X

Thank you for sharing!

Your article was successfully shared with the contacts you provided.

(This story, in slightly different form, originally appeared in ALM’s Daily Business Review.)

MIAMI-Developers Aslan Palachi and Michael Baumann slashed condo prices at their 1800 Club Downtown early this year but realized lowering prices was not enough to attract buyers. They would have to help condo buyers finance their deals.

Investor Thomas Daly knew that to sell the scores of New Harbour House condo units he had purchased in bulk, he too would have to help buyers get loans. And Swire Properties had buyers for units at Asia on Brickell Key, but finding loans with favorable terms for million-dollar-plus condos was very difficult.

The solution: Finance the deals through an affiliated construction lender. In a tough economic environment and with conventional financing hard to find, these developers are turning to their construction lenders to get loans for buyers at their condo projects.

“Providing financing through the developer or the construction lender has become a necessity,” says Miami attorney Howard Vogel, a partner with Berman Rennert Vogel & Mandler. He represents developers and construction lenders and is the closing agent for Palachi and Baumann’s 1800 Club in Miami.

Since the credit markets seized up over a year ago, lenders have been reluctant to finance condo deals, especially in buildings filled with units that haven’t sold or are in foreclosure. The few buyers in the market able to pay cash can bargain down prices, further depressing the market.

Hoping to fuel sales while maintaining values, some condo developers are filling the void left by traditional lenders. Palachi says sales picked up significantly after he began offering financing in mid-June. At least 15 condos in the 1800 Club have sold with seller financing, according to Miami-Dade County property records.

Palachi’s construction lender, Washington, DC-based Union Labor Life Insurance, provided Kunal Nanavati and his wife, Patel Neepa, a $288,000 mortgage loan to buy an 1800 club condo for $360,000, according to property records. Nanavati and Neepa did not return calls seeking comment.

“This is definitely a great help,” Palachi said. “At least it doubled the amount of units that we have been able to sell.”

Still, Palachi’s project has 89 units remaining with prices ranging from $180,000 to $615,000. Palachi and Baumann completed the 469-unit 1800 Club in 2005, at the peak of the housing market.

Daly, a principal with HH Condo Investments in Hollywood, financed the sale of at least 30 condo units of 40 units sold at New Harbour House since March, according to public records. “It’s been a great asset and has worked very well for us,” says Christina Cuervo, vice president of HH Condo and a former executive with condo developer Related Group. Cuervo would not disclose the source of Daly’s financing for the individual purchases.

Daly paid $27 million for 101 units in the Bal Harbour project in December. The seller was an affiliate of the Related Group. Daly, who has been an investor in the Related Group, financed the deal in part with a $7.3-million loan from the seller.

Hong Kong-based Swire Properties began offering its own financing to buyers of condos at Asia in June, says Maile Aguila, who handles sales for the company. Five sales have closed using Swire financing, she said. Condo prices at Asia range from $1.1 million to about $3 million, Aguile says.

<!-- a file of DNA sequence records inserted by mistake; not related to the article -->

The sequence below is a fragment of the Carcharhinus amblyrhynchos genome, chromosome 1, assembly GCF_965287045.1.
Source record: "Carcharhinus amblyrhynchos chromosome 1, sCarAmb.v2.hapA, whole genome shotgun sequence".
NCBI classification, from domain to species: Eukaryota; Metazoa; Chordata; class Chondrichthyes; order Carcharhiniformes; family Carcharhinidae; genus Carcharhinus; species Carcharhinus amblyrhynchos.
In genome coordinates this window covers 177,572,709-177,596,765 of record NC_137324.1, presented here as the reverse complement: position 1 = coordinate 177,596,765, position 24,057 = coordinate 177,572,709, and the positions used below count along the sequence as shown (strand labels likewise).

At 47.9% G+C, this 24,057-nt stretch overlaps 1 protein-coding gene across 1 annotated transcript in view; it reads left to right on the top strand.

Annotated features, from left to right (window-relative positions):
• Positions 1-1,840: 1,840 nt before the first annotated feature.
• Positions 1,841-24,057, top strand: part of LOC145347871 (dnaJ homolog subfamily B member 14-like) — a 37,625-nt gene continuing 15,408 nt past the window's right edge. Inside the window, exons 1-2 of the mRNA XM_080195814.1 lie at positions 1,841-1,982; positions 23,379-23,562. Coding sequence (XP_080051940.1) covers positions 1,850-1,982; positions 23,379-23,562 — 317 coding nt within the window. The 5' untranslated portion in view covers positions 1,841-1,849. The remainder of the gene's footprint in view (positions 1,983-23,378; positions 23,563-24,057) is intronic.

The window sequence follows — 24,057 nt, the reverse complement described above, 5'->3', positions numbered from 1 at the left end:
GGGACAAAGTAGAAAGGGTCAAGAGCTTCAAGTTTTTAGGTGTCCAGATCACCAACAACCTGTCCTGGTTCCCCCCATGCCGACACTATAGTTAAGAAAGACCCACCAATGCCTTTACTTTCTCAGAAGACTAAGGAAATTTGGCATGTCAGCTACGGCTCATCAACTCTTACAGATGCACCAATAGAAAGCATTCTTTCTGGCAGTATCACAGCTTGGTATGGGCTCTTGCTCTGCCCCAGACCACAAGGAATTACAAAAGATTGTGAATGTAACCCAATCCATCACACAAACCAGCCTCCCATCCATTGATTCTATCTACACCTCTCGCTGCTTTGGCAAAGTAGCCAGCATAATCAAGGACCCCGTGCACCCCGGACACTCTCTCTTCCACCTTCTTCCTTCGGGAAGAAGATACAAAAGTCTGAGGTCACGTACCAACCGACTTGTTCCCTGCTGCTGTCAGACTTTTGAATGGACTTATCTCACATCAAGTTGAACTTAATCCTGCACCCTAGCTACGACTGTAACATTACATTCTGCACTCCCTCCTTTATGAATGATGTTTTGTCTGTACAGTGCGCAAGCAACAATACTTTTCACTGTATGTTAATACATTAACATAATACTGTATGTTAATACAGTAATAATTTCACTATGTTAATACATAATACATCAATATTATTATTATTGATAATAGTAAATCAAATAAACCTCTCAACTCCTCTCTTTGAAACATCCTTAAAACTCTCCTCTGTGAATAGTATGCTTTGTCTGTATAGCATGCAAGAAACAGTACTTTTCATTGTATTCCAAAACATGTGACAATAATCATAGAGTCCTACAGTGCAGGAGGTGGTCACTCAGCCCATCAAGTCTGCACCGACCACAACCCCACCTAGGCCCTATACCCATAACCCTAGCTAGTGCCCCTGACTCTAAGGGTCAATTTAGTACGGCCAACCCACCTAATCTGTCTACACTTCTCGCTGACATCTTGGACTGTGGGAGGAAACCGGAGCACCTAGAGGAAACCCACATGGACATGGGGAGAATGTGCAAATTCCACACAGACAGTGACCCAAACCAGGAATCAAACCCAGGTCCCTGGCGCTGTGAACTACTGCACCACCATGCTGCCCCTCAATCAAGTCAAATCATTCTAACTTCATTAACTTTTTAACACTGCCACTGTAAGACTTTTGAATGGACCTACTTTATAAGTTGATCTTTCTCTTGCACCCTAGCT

Swire Pacific, the construction lender and parent company of Swire Properties, recently provided Martha Beatriz Gadda de Riccheri and Natalia Cecilia Real a mortgage loan for $931,000 to buy a condo for $1.33 million, according to public records. Gadda de Riccheri and Real could not be reached for comment.

Asia, with 123 condos, was completed in early 2008 just as the financial markets began to a collapse. Swire has sold at least 73 condos since closings began in March 2008, according to property records.

Aguila says Swire’s in-house financing has helped land buyers who wanted to deal but couldn’t get loans. “It actually turned out to be quite good,” she says. “It helped stimulate some buyers who were in between fences because they were struggling to get financing elsewhere.”

Real estate experts applaud the effort: “In the environment that we are in, [seller financing] provides a tremendous advantage to developers,” Miami real estate consultant Lewis Goodkin says.

Want to continue reading?
Become a Free ALM Digital Reader.

Once you are an ALM digital member, you’ll receive:

  • Unlimited access to GlobeSt and other free ALM publications
  • Access to 15 years of GlobeSt archives
  • Your choice of GlobeSt digital newsletters and over 70 others from popular sister publications
  • 1 free article* every 30 days across the ALM subscription network
  • Exclusive discounts on ALM events and publications

*May exclude premium content
Already have an account?

GlobeSt. APARTMENTS SPRING 2021Event

Join 1000+ of the industry's top owners, investors, developers, brokers & financiers at THE MULTIFAMILY EVENT OF THE YEAR!

Get More Information
 

GlobeSt

Join GlobeSt

Don't miss crucial news and insights you need to make informed commercial real estate decisions. Join GlobeSt.com now!

  • Free unlimited access to GlobeSt.com's trusted and independent team of experts who provide commercial real estate owners, investors, developers, brokers and finance professionals with comprehensive coverage, analysis and best practices necessary to innovate and build business.
  • Exclusive discounts on ALM and GlobeSt events.
  • Access to other award-winning ALM websites including ThinkAdvisor.com and Law.com.

Already have an account? Sign In Now
Join GlobeSt

Copyright © 2021 ALM Media Properties, LLC. All Rights Reserved.